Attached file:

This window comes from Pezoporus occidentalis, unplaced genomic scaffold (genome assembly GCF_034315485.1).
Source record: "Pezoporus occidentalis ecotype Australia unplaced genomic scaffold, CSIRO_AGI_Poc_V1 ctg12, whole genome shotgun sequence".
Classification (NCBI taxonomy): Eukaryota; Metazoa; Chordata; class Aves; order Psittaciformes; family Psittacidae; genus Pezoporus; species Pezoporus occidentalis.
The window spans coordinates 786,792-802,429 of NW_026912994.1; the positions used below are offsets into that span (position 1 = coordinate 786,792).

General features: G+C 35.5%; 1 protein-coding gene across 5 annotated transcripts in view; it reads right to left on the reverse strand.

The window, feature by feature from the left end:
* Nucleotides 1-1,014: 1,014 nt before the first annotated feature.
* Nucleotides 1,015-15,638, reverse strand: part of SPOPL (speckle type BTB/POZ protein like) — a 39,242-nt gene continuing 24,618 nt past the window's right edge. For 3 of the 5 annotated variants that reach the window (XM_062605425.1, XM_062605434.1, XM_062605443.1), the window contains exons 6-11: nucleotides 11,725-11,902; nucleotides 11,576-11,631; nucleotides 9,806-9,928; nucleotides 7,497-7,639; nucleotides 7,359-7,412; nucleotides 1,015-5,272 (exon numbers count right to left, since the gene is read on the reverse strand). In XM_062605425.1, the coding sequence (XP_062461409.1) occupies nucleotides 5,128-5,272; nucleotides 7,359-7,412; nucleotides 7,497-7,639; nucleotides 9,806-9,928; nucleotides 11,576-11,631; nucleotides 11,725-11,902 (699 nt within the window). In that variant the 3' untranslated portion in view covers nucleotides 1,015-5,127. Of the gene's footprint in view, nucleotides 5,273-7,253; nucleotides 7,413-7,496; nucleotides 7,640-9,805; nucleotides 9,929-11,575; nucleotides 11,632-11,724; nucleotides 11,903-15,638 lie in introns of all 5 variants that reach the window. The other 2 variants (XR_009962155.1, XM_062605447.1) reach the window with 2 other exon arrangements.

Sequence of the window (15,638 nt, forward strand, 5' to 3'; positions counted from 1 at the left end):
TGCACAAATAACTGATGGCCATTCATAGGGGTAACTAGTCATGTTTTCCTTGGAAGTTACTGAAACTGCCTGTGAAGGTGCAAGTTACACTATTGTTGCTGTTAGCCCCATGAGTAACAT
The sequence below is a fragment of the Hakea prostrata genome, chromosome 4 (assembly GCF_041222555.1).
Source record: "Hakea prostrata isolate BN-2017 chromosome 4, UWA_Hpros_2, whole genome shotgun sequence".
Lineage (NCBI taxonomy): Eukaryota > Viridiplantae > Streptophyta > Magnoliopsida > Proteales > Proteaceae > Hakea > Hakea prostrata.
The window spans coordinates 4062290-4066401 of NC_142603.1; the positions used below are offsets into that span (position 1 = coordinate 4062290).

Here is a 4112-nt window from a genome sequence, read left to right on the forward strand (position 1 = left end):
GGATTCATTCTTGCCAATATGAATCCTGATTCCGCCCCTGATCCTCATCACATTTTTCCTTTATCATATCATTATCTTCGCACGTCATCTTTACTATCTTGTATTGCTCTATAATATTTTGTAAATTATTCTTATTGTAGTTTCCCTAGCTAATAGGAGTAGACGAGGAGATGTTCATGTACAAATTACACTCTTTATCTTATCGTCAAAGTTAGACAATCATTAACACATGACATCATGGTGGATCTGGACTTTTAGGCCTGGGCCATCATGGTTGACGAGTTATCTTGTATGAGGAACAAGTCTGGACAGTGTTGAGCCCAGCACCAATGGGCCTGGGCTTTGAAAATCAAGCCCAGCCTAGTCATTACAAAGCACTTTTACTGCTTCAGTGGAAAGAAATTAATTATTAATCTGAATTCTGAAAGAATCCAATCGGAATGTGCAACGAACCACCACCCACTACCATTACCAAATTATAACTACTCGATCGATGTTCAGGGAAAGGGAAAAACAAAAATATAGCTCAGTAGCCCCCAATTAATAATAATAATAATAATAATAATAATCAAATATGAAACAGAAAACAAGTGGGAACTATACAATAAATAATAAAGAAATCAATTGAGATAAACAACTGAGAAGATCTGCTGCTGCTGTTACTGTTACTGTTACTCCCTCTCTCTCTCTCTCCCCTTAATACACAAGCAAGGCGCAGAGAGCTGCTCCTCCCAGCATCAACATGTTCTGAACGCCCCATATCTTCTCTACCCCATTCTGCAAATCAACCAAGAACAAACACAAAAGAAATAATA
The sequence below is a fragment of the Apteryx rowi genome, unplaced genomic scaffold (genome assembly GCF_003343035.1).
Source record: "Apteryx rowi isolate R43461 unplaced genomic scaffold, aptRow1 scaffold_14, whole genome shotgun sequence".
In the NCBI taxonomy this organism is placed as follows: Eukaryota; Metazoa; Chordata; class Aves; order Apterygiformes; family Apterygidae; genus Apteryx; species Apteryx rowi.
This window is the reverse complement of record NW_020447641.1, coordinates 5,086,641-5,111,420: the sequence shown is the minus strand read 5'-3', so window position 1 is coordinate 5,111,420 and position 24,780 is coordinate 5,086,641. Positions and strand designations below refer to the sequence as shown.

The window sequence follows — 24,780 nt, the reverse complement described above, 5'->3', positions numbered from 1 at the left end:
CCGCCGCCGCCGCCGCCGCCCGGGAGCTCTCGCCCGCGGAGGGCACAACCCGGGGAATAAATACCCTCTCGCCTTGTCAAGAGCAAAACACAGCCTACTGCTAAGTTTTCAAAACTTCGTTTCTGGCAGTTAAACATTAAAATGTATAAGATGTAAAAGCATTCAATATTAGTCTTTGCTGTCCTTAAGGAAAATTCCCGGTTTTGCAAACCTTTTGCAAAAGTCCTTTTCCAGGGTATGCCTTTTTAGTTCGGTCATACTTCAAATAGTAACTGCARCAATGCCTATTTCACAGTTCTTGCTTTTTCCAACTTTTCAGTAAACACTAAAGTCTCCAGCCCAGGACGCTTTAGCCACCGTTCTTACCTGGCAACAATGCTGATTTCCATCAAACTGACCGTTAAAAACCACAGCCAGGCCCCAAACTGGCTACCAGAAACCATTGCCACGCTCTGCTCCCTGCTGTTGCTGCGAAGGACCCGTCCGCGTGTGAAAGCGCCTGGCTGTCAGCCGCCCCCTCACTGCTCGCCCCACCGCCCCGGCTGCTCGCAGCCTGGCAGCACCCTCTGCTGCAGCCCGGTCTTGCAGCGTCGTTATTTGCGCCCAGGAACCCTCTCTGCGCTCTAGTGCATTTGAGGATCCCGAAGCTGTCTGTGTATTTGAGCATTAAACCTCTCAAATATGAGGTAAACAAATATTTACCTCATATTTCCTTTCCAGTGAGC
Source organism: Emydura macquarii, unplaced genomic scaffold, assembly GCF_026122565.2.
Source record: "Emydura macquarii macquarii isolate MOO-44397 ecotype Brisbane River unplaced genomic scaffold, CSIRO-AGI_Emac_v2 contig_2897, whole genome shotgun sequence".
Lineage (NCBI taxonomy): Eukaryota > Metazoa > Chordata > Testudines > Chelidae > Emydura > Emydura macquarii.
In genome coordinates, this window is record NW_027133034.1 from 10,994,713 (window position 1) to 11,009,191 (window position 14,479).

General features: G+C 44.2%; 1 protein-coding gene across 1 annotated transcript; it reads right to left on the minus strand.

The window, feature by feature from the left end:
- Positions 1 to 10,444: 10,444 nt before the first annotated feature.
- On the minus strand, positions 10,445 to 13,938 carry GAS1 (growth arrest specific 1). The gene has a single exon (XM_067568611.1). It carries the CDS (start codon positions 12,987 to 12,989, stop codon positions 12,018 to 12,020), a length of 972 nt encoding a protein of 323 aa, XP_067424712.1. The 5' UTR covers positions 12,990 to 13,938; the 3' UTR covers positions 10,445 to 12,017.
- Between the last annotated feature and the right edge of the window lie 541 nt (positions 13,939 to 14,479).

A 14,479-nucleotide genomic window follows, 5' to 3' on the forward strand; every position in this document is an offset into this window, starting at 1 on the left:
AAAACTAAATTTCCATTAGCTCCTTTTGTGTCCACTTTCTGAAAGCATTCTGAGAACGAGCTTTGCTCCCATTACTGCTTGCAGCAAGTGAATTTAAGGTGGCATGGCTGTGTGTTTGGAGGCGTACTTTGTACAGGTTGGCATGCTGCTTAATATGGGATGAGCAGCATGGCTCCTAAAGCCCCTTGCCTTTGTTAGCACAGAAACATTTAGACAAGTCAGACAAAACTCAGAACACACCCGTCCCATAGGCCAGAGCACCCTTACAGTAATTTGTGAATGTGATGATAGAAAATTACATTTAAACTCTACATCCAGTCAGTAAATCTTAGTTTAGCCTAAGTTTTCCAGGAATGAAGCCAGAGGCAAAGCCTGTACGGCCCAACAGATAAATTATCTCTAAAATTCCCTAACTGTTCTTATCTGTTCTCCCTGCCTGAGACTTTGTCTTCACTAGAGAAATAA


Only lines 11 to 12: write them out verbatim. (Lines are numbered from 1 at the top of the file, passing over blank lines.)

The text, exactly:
The sequence below is a fragment of the Hakea prostrata genome, chromosome 4 (assembly GCF_041222555.1).
Source record: "Hakea prostrata isolate BN-2017 chromosome 4, UWA_Hpros_2, whole genome shotgun sequence".